Here's a little fun we had at camp this summer, my son four wheeling a road I hadn't been on since I was a little girl.

Monday, August 27, 2012

I am Blowing my Cover

Slipcovering is a really valuable skill.  When I tell someone I know how to slipcover, they immediately follow with a list of furniture in their home that could use a good cover, and when can I start?  I tend to keep it a secret because I don't want to accidentally start a full time business.   

Dressmakers draft custom fit dress "muslins" that can be modified and sewn up many ways.  If you have experience following a sewing pattern, creating a custom slipcover pattern is a good next step. On September 7, please join me at Fiber College for Slipcover Making for a Small Chair.  Learn to make a muslin/pattern for your dining room chairs, folding chairs, even those white plastic outdoor chairs. Design a pattern that can be used again and again, and bring new life to your old chairs. 

This nappy spot is covered in inexpensive denim and is very durable.
It lives in my teenaged boys' bedroom.

This slipcover is made from a bedspread.

There is a tattered chair under here, broken in just right.

 Counting the days, please consider joining in the fun!


Wednesday, August 22, 2012

Drop in and Dye

Dyeing fiber can be super casual or super duper scientific.  One can spill Kool-aid on their shirt with wonderful results, or one can earn a Master of Science in Textile Chemistry, also with wonderful results.  The Kool-aid is relatively less expensive.

On the weekend of September 8 & 9, please join me at Fiber College for a super casual version of dyeing.   Here's how it'll go down:  Show up at the Drop in and Dye Tent during the Shopper's Boulevard hours (Sat 10:00 - 5:30, Sun 10:00 - 3:00), and bring with you a 'don't be scared' attitude and maybe some unloved natural fiber stash from home.  I'll have various yarns for sale if you already love your stash as-is. 

There will be two types of dyes available for sale in sample size portions: 'MX Reactive' dyes for plant fibers (cotton, linen, bamboo, hemp, rayon) and 'WashFast Acid' dyes for animal fibers (wool, silk, dog, angora, cashmere, llama).  There will be a simple set up and easy to follow directions so you can get your feet wet, so to speak.  And I'll be there to answer questions and cheer you on.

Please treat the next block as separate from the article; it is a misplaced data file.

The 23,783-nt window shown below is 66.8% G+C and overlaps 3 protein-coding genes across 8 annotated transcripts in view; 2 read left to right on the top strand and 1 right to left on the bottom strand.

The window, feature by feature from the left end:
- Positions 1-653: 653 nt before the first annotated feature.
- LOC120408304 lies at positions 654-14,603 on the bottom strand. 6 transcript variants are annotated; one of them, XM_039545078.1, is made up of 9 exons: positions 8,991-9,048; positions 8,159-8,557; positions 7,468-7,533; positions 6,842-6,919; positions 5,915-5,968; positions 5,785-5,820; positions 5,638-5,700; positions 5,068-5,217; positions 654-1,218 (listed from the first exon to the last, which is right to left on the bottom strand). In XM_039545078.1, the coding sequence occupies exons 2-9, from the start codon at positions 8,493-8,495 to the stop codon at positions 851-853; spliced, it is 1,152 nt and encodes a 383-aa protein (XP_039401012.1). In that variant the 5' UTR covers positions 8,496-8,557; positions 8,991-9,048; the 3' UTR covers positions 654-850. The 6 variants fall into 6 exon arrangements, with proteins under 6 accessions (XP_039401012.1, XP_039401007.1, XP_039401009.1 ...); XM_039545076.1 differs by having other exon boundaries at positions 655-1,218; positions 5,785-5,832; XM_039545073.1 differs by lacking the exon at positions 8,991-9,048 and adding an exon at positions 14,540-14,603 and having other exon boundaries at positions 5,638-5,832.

In the spectrum of Kool-aid Spiller to Master of Science in Textile Chemistry, my expertise leans a little to the Kool-aid end.  So there is no need to be intimidated, and also no need to ask the molecular weight of propanetricarboxylic acid because I will not have the answer (actually, it's 192.12, but I had to look it up, and I'm still probably wrong).  All dyes and dye assists will be in liquid form for ease and safety.

Stay tuned, I'll also be teaching a class on how to create a custom pattern for a simple slipcover on September 7.  I went through an extensive slipcovering phase, something I have not shared here, but I will soon!

Tuesday, August 21, 2012

The Boss

One item on my husband's bucket list.  Check.

Monday, August 13, 2012

Summertime Weekending

Just a few recent snapshots from my summer - I like to look back at summery photos in March and April, when the snow is black and the weather is raw.

We spent a weekend at a friend's place on Maranacook Lake in Readfield, Maine.  I had cocktail knitting with me: you know, where one can knit along without thinking.  I need to always have cocktail knitting available, not because I'm always drinking, just because I'm not always thinking.

We visited my Brother-in-Law Matt yesterday at a herding competition. These are his big girls, the girls that grow the wool that makes the yarn that gets dyed and knit up into the sweaters like the one above.

They call him 'Mm-AA-AA-aatt'. He does not answer.
 Have you ever dyed yarn?  I think sometimes that the science of dyeing can be intimidating, and might scare off a few folks.  Don't be scared, come give it a whirl at Fiber College.  I'll be available on Saturday and Sunday with dyepots ready, and it will be as simple as 'swish it in here, swirl it in there, wait a little spell, rinse it out, hooray!' 

 I'm no scientist, but I ain't scared of dyeing.

In other news, the drought seems to be easing up here.  Our mud crop is in full bloom.

I hope your summer is dirty fun as well.

Monday, July 23, 2012

New Knitter

Last week we spent a few days with cousins down in Swansea.  I was swatching, and my seventeen year old nephew watched a while and said, "that's so cool . . . can I try?".  But of course.  Poke in here, wrap around, pull it forward, slip it off.  Poke in here, wrap around, pull it forward, slip it off.

We went into Newport the next day and I grabbed a hank of Cascade 220 and a pair of size 8's at 'Knitting Needles' on Thames Street.  We also toured the Vanderbilt's Breakers Summer Home - no pictures allowed, but I tried to mentally file away every textile I saw.  (My husband got in trouble with the staff for touching too much in a do-not-touch establishment.)